Cosmos also uses portions of each episode to present intriguing philosophical questions which relate to the scientific content, a feature I greatly appreciate as a seeker of knowledge. For example, the first episode relays the story of Giordano Bruno, a Dominican monk with a vision of an infinite universe. A vision he was ultimately condemned to die for. I did a little research on Bruno after hearing his story. As well as being a monk, he was an avid astrologist, and I feel that his story brings up a good point about scientific investigation which is worth some due consideration. Bruno had little to no way of proving the existence of an infinite expanse of space (aside from Greek writings from 1500 years prior to his time and Biblical accounts which support exactly that conclusion, but apparently no one else besides him bothered to look up those references; it pays to read, kids!), but his vision was later proved to be accurate by scores of scientific studies and other observations. That’s the beauty of science: an idea deemed ludicrous at one time can later be proven as truth through research and observation, or vice versa, and what remains in the end is factual information. Science supports the same notion Bruno perceived: that the universe is endlessly vast, is wonderfully complex, it opens up anew, and offers continual surprises to humanity. We just have to search for them.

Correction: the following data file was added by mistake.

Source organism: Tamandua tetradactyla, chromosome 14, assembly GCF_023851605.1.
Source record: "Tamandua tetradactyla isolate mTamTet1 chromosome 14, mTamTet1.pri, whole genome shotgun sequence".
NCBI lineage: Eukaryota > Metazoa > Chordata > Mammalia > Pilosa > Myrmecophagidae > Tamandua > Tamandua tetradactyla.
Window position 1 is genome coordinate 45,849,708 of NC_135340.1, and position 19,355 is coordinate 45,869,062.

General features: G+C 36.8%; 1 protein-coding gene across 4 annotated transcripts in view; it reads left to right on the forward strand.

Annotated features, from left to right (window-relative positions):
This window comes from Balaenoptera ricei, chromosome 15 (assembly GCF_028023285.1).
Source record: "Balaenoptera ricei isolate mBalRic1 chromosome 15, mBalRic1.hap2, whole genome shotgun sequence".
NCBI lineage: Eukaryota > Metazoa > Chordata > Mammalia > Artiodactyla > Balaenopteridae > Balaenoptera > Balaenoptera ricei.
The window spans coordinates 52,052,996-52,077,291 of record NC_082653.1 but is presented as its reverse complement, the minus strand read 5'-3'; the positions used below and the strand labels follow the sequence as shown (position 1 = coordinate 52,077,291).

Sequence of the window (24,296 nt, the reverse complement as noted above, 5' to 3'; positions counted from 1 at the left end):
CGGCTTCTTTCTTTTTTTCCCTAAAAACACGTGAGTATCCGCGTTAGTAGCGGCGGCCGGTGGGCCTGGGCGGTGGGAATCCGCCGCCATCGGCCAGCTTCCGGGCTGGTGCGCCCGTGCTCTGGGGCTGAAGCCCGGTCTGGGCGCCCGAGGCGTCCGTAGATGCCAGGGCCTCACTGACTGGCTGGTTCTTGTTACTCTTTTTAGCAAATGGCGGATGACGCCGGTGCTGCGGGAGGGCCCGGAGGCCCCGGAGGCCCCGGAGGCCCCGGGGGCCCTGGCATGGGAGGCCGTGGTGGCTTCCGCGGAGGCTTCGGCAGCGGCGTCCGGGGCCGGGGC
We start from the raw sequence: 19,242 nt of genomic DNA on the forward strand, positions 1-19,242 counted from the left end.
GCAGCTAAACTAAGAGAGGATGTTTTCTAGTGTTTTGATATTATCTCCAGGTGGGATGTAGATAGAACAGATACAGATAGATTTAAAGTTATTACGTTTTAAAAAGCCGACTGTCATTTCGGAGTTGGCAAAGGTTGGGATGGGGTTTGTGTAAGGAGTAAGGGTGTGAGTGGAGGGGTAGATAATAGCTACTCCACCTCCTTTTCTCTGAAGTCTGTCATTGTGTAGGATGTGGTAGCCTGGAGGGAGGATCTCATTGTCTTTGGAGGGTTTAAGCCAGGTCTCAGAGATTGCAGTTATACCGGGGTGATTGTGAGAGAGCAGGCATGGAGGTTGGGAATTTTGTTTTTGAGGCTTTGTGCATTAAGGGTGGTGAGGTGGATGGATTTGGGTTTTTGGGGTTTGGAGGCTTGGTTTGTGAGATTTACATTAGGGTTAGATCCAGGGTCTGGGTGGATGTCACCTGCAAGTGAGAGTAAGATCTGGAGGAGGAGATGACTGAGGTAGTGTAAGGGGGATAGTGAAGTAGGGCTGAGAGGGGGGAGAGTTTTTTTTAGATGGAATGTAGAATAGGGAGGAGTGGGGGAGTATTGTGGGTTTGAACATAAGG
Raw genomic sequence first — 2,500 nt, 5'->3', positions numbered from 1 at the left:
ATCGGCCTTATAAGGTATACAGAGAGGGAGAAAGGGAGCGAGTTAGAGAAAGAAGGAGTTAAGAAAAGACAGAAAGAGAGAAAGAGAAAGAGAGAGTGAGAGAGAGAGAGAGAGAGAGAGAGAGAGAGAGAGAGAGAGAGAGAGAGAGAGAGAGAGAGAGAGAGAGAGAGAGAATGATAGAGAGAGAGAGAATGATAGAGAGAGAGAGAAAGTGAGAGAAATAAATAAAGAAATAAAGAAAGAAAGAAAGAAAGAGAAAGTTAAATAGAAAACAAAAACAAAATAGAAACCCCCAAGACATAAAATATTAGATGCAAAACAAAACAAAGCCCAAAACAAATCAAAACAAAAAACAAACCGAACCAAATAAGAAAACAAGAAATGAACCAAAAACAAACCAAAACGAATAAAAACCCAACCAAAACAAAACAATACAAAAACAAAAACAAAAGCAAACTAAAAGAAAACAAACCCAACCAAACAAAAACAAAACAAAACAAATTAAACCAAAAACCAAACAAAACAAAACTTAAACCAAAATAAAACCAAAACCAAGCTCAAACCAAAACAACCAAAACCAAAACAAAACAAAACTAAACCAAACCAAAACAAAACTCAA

All in all, I’d have to say I really like the new Cosmos: A Space-Time Odyssey. It’s a fascinating journey through the width and breadth of outer space and challenges our understanding of our place in the universe and how we choose to view it. I think it paints an awe-inspiring picture of the world (worlds?) we call home and all the neat stuff we’ve discovered and hope to find out more about. Definitely must-see TV to me!
What do you think of this new Cosmos? If you’ve watched it, what did you like/dislike about it? If you’re a fan of the original series, how do you think it compares to the new version? Is there anything you’d change about this new show, and if so, why? Are there any other scientific figures you’d like to see represented here? Expand your view of the universe, and mine as well, by leaving your thoughts in the comments.